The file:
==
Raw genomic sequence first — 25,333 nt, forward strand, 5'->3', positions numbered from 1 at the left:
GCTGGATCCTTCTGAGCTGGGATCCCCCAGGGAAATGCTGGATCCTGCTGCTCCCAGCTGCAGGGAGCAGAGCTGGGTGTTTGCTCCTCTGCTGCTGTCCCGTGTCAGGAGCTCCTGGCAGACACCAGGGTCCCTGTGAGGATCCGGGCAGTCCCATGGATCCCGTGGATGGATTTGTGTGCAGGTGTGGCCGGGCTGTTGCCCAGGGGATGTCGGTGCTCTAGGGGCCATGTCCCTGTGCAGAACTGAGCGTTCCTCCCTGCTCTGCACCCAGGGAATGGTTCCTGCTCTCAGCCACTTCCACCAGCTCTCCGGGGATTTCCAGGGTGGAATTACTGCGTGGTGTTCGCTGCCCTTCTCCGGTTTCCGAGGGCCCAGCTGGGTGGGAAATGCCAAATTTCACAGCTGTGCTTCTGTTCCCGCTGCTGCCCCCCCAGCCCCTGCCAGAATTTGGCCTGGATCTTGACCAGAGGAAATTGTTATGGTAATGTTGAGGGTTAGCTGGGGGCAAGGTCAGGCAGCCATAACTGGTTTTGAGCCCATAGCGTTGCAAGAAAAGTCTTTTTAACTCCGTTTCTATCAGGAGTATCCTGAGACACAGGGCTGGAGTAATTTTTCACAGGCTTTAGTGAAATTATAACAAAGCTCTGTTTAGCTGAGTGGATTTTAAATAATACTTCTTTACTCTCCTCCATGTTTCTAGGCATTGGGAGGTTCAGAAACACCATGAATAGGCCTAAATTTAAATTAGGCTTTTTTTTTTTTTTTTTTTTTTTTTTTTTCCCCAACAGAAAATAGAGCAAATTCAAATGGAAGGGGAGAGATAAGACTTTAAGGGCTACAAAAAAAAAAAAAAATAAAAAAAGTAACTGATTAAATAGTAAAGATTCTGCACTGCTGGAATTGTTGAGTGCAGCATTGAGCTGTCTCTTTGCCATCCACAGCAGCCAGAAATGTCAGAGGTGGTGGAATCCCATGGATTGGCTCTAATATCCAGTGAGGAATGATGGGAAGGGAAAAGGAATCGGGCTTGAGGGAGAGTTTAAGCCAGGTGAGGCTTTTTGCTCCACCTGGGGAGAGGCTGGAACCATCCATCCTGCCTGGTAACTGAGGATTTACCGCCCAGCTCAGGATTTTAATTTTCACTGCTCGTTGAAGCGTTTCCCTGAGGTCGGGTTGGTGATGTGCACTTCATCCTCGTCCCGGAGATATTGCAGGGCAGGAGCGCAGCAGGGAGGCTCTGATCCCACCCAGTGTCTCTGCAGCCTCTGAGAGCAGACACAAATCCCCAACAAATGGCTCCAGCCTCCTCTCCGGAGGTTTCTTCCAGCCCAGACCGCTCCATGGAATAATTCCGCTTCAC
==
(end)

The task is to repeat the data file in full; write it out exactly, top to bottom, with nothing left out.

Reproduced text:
Raw genomic sequence first — 25,333 nt, forward strand, 5'->3', positions numbered from 1 at the left:
GCTGGATCCTTCTGAGCTGGGATCCCCCAGGGAAATGCTGGATCCTGCTGCTCCCAGCTGCAGGGAGCAGAGCTGGGTGTTTGCTCCTCTGCTGCTGTCCCGTGTCAGGAGCTCCTGGCAGACACCAGGGTCCCTGTGAGGATCCGGGCAGTCCCATGGATCCCGTGGATGGATTTGTGTGCAGGTGTGGCCGGGCTGTTGCCCAGGGGATGTCGGTGCTCTAGGGGCCATGTCCCTGTGCAGAACTGAGCGTTCCTCCCTGCTCTGCACCCAGGGAATGGTTCCTGCTCTCAGCCACTTCCACCAGCTCTCCGGGGATTTCCAGGGTGGAATTACTGCGTGGTGTTCGCTGCCCTTCTCCGGTTTCCGAGGGCCCAGCTGGGTGGGAAATGCCAAATTTCACAGCTGTGCTTCTGTTCCCGCTGCTGCCCCCCCAGCCCCTGCCAGAATTTGGCCTGGATCTTGACCAGAGGAAATTGTTATGGTAATGTTGAGGGTTAGCTGGGGGCAAGGTCAGGCAGCCATAACTGGTTTTGAGCCCATAGCGTTGCAAGAAAAGTCTTTTTAACTCCGTTTCTATCAGGAGTATCCTGAGACACAGGGCTGGAGTAATTTTTCACAGGCTTTAGTGAAATTATAACAAAGCTCTGTTTAGCTGAGTGGATTTTAAATAATACTTCTTTACTCTCCTCCATGTTTCTAGGCATTGGGAGGTTCAGAAACACCATGAATAGGCCTAAATTTAAATTAGGCTTTTTTTTTTTTTTTTTTTTTTTTTTTTTCCCCAACAGAAAATAGAGCAAATTCAAATGGAAGGGGAGAGATAAGACTTTAAGGGCTACAAAAAAAAAAAAAAATAAAAAAAGTAACTGATTAAATAGTAAAGATTCTGCACTGCTGGAATTGTTGAGTGCAGCATTGAGCTGTCTCTTTGCCATCCACAGCAGCCAGAAATGTCAGAGGTGGTGGAATCCCATGGATTGGCTCTAATATCCAGTGAGGAATGATGGGAAGGGAAAAGGAATCGGGCTTGAGGGAGAGTTTAAGCCAGGTGAGGCTTTTTGCTCCACCTGGGGAGAGGCTGGAACCATCCATCCTGCCTGGTAACTGAGGATTTACCGCCCAGCTCAGGATTTTAATTTTCACTGCTCGTTGAAGCGTTTCCCTGAGGTCGGGTTGGTGATGTGCACTTCATCCTCGTCCCGGAGATATTGCAGGGCAGGAGCGCAGCAGGGAGGCTCTGATCCCACCCAGTGTCTCTGCAGCCTCTGAGAGCAGACACAAATCCCCAACAAATGGCTCCAGCCTCCTCTCCGGAGGTTTCTTCCAGCCCAGACCGCTCCATGGAATAATTCCGCTTCAC